There are definitely niches where energy harvesting works very well, though they are quite rare. Wireless sensors are an example, as there is no wire to power the device. But the power consumption of modern chipsets can be so low that the sensor may have served its purpose or become obsolete before its battery is flat.

    Anyway, the abstract refers to ‘integrated microscale energy scavenging systems’; ‘micro’ i.e. millionths, very little. I’d guess that early applications for the thin piezoelectric films that RMIT University is developing are more likely to be as integrated sensors for motion detection and other sensing, and maybe for generating a few microwatts for very low-powered circuits.

  • John

    No. No, no, no, no, NO!

    First, Dr Bhaskaran has not invented a product for charging laptops or anything else. What she has done is develop a nanoindentation technique to assist in the characterisation of thin piezoelectric films. No doubt this is very useful research, but it is nowhere near being a product.

    Next, a typical keyboard key force is 45g and key travel is about 3.5mm. The energy from a single key press is therefore F x s = 1.5mJ. My laptop is currently consuming about 15W. Therefore, assuming all the energy from each keystroke is converted into useful power, which it can’t, I would need to average 10,000 key strokes per second. I can’t type that fast.

    Even with reduced power consumption and stiffer keys with greater travel, it is clear from this simple sum that this is several orders of magnitude away from a feasible invention.

    For example, if the keys had 35mm of travel and required a key force of 450g (i.e. about one pound-force), and the laptop used only 1.5W, it would require ‘only’ 10 keystrokes per second, still assuming no losses. But at 1.5W, my existing batteries would last 40 hours instead of 4.

    The energy harvested from the environment (after all the losses) must exceed the power consumption of the device.

    Many energy harvesting ideas fail as soon as this basic arithmetic is done. Too often there is simply not enough energy in the environment available to be harvested. If there were, the world would be unbearably noisy, shaky, lossy, windy, hot, bright or whatever.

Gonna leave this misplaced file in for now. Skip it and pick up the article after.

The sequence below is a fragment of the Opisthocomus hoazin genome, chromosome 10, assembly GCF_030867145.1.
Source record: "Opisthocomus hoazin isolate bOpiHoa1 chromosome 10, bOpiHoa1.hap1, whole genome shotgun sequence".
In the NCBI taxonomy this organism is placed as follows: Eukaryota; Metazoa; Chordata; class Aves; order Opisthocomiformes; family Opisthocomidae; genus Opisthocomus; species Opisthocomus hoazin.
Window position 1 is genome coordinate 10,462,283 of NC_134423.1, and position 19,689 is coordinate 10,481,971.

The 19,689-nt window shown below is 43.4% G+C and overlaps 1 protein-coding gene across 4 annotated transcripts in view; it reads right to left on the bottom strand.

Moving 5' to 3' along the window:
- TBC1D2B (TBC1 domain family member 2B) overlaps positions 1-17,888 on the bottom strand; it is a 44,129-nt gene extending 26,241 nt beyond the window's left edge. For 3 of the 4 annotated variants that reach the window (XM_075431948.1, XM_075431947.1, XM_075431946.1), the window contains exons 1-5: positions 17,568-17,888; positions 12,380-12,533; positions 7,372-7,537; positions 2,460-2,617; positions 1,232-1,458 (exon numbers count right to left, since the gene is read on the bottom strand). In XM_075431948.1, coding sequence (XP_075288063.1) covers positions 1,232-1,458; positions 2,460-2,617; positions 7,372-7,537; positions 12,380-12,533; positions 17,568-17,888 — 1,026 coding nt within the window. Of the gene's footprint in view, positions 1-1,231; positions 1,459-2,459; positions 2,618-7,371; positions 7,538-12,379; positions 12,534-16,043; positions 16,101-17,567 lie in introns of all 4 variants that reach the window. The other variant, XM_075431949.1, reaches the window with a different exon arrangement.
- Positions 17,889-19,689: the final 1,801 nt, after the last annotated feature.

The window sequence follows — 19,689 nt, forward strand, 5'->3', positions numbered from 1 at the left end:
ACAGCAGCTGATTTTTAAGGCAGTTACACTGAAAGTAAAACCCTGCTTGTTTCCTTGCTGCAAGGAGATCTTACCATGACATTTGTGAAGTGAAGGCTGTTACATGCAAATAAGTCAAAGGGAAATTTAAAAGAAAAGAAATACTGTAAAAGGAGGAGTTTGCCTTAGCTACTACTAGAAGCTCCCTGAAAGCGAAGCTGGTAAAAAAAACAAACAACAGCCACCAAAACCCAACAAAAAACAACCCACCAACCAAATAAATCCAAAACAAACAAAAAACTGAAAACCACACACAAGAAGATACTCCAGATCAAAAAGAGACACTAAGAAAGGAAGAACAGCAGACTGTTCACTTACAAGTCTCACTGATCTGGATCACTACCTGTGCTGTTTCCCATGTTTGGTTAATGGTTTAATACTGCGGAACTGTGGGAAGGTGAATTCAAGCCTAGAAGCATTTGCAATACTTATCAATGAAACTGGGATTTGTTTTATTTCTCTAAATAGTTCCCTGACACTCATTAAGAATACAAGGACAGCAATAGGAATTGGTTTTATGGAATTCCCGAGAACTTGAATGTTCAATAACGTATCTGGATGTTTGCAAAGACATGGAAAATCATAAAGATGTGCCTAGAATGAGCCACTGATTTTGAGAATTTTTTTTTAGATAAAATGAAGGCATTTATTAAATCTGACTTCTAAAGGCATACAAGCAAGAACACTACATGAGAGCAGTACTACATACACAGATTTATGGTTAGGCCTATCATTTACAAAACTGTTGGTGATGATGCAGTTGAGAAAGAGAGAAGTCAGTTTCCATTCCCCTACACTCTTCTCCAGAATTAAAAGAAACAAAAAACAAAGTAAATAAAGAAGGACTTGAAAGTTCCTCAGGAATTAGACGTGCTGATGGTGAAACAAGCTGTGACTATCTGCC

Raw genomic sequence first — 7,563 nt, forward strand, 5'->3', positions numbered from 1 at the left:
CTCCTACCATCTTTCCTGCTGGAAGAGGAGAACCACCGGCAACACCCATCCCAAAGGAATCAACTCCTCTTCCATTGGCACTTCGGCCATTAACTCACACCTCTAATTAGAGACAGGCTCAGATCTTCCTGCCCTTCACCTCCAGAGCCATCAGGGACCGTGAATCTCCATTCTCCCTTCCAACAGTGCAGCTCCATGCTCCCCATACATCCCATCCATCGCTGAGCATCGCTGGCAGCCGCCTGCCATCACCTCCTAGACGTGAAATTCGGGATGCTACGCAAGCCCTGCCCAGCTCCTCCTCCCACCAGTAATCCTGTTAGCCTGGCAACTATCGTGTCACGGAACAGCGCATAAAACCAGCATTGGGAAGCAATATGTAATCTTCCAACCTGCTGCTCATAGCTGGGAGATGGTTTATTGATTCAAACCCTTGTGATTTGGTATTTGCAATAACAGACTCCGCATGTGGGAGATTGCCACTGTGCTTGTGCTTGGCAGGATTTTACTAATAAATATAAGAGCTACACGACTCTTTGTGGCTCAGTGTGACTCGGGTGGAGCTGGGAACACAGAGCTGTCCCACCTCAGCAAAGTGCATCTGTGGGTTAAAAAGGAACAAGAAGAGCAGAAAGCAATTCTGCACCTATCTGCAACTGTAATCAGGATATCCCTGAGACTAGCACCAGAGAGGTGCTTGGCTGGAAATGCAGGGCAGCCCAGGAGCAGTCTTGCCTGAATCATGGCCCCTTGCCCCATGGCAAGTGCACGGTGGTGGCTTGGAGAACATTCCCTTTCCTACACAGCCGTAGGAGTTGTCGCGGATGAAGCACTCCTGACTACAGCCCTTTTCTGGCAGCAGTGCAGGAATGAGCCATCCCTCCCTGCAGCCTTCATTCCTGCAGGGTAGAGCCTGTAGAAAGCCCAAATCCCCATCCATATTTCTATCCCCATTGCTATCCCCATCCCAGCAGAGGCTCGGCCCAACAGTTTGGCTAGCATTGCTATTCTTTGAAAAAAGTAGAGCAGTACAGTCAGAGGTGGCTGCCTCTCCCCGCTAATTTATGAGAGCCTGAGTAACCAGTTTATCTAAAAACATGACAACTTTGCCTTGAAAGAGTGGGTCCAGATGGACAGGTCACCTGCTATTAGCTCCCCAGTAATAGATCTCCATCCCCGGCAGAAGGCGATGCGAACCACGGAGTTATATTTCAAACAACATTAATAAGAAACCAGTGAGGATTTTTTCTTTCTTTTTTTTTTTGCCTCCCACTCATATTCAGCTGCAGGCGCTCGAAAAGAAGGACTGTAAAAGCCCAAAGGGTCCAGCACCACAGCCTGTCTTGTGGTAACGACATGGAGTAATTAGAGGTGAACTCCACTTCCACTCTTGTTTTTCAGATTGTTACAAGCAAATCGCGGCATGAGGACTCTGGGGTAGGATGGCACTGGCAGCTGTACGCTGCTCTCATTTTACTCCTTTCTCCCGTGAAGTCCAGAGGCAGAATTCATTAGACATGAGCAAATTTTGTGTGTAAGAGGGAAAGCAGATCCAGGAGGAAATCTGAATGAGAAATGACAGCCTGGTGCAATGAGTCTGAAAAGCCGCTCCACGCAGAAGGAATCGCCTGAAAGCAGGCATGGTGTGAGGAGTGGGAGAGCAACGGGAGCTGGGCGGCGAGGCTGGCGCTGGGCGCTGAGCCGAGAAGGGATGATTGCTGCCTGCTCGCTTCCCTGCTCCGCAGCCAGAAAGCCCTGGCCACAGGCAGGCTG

Reducing the device power consumption of course reduces the energy that needs to be harvested. However, this then makes it easier to achieve acceptable life from batteries. Thus there is a rather narrow window of opportunity for energy harvesting where it is not more cost effective, compact and reliable to use batteries instead.

    I am not against energy harvesting in principle. Sometimes there are reasons why energy cannot be stored (e.g. plants that are subject to explosive atmosphere regulations) and battery changing or charging is difficult, that create an overwhelming case for energy harvesting.

    There are some good products where energy harvesting works well: PV powered calculators, torches with solar battery chargers, bike lights with dynamos, where the power requirements and duty cycle match the available energy. But in practice, good opportunities are scarce and most do not stand up even to basic engineering scrutiny. Like this one.

    • Anonymous

      Wow, that looks like a pretty powerful debunking of its usefulness & promise
      (unless i am missing something). Thank you for that.

      • Jo Borras

        I think what you’re missing is that power consumption of laptops is dropping with new display technology, and that “laptop” doesn’t necessarily equate to “2GHz processor w/ 2GB RAM …” etc., and could well mean E-Ink display running a simplified Linux/Chrome OS with drastically reduced power consumption compared to current “overkill” devices.

    • Jo Borras

      VERY well-said and a thorough deep-dive into some of the maths involved, but I think you’re overstating the power requirements of a usable device. The latest E-ink devices, for example, are certainly proving their use in a number of Android and e-reader systems, and measure power usage in millivolts, which would certainly change the equation, I would think (though, I could be wrong).

      I’m thinking this would be less a conventional laptop and more of an e-ink device that could also save word processing documents, spreadsheets, etc., and serve primarily as an e-reader/commuter tool that’s a little more type-friendly than the current generation of eReaders and iPads.

      What do you think?